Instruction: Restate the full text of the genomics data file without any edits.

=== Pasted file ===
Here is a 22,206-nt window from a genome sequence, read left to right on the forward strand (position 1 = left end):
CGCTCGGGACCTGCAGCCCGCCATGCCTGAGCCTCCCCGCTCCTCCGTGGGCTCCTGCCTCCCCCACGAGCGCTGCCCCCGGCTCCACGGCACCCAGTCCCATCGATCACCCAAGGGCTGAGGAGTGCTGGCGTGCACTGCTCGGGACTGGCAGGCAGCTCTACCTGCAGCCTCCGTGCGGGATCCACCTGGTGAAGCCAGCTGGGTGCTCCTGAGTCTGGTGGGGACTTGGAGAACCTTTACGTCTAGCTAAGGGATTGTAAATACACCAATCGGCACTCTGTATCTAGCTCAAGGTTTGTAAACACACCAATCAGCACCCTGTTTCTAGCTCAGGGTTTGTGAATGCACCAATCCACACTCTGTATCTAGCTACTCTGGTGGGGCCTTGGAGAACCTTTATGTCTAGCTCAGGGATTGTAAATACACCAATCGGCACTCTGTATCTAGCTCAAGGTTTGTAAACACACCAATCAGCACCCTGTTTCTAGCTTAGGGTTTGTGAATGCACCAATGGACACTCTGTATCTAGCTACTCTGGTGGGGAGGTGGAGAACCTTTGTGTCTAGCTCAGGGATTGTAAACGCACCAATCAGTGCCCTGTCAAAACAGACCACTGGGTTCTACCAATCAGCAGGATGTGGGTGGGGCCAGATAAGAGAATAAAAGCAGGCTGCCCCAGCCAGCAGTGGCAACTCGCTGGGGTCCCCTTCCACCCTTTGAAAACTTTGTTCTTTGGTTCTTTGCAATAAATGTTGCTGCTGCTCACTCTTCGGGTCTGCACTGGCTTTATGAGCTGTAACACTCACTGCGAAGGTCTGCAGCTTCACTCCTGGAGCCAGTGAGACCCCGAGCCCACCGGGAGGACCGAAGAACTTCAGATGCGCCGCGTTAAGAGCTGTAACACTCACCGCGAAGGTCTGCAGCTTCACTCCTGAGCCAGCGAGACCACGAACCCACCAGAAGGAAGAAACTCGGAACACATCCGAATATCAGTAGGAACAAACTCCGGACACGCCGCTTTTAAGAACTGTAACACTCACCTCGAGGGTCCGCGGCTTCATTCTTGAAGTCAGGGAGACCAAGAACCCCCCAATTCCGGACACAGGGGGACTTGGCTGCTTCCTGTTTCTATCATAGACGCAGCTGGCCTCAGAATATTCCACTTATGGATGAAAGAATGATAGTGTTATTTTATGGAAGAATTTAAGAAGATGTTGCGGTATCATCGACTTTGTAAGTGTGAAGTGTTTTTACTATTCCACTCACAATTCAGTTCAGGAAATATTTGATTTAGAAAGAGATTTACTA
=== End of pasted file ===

Here is a 22,206-nt window from a genome sequence, read left to right on the forward strand (position 1 = left end):
CGCTCGGGACCTGCAGCCCGCCATGCCTGAGCCTCCCCGCTCCTCCGTGGGCTCCTGCCTCCCCCACGAGCGCTGCCCCCGGCTCCACGGCACCCAGTCCCATCGATCACCCAAGGGCTGAGGAGTGCTGGCGTGCACTGCTCGGGACTGGCAGGCAGCTCTACCTGCAGCCTCCGTGCGGGATCCACCTGGTGAAGCCAGCTGGGTGCTCCTGAGTCTGGTGGGGACTTGGAGAACCTTTACGTCTAGCTAAGGGATTGTAAATACACCAATCGGCACTCTGTATCTAGCTCAAGGTTTGTAAACACACCAATCAGCACCCTGTTTCTAGCTCAGGGTTTGTGAATGCACCAATCCACACTCTGTATCTAGCTACTCTGGTGGGGCCTTGGAGAACCTTTATGTCTAGCTCAGGGATTGTAAATACACCAATCGGCACTCTGTATCTAGCTCAAGGTTTGTAAACACACCAATCAGCACCCTGTTTCTAGCTTAGGGTTTGTGAATGCACCAATGGACACTCTGTATCTAGCTACTCTGGTGGGGAGGTGGAGAACCTTTGTGTCTAGCTCAGGGATTGTAAACGCACCAATCAGTGCCCTGTCAAAACAGACCACTGGGTTCTACCAATCAGCAGGATGTGGGTGGGGCCAGATAAGAGAATAAAAGCAGGCTGCCCCAGCCAGCAGTGGCAACTCGCTGGGGTCCCCTTCCACCCTTTGAAAACTTTGTTCTTTGGTTCTTTGCAATAAATGTTGCTGCTGCTCACTCTTCGGGTCTGCACTGGCTTTATGAGCTGTAACACTCACTGCGAAGGTCTGCAGCTTCACTCCTGGAGCCAGTGAGACCCCGAGCCCACCGGGAGGACCGAAGAACTTCAGATGCGCCGCGTTAAGAGCTGTAACACTCACCGCGAAGGTCTGCAGCTTCACTCCTGAGCCAGCGAGACCACGAACCCACCAGAAGGAAGAAACTCGGAACACATCCGAATATCAGTAGGAACAAACTCCGGACACGCCGCTTTTAAGAACTGTAACACTCACCTCGAGGGTCCGCGGCTTCATTCTTGAAGTCAGGGAGACCAAGAACCCCCCAATTCCGGACACAGGGGGACTTGGCTGCTTCCTGTTTCTATCATAGACGCAGCTGGCCTCAGAATATTCCACTTATGGATGAAAGAATGATAGTGTTATTTTATGGAAGAATTTAAGAAGATGTTGCGGTATCATCGACTTTGTAAGTGTGAAGTGTTTTTACTATTCCACTCACAATTCAGTTCAGGAAATATTTGATTTAGAAAGAGATTTACTA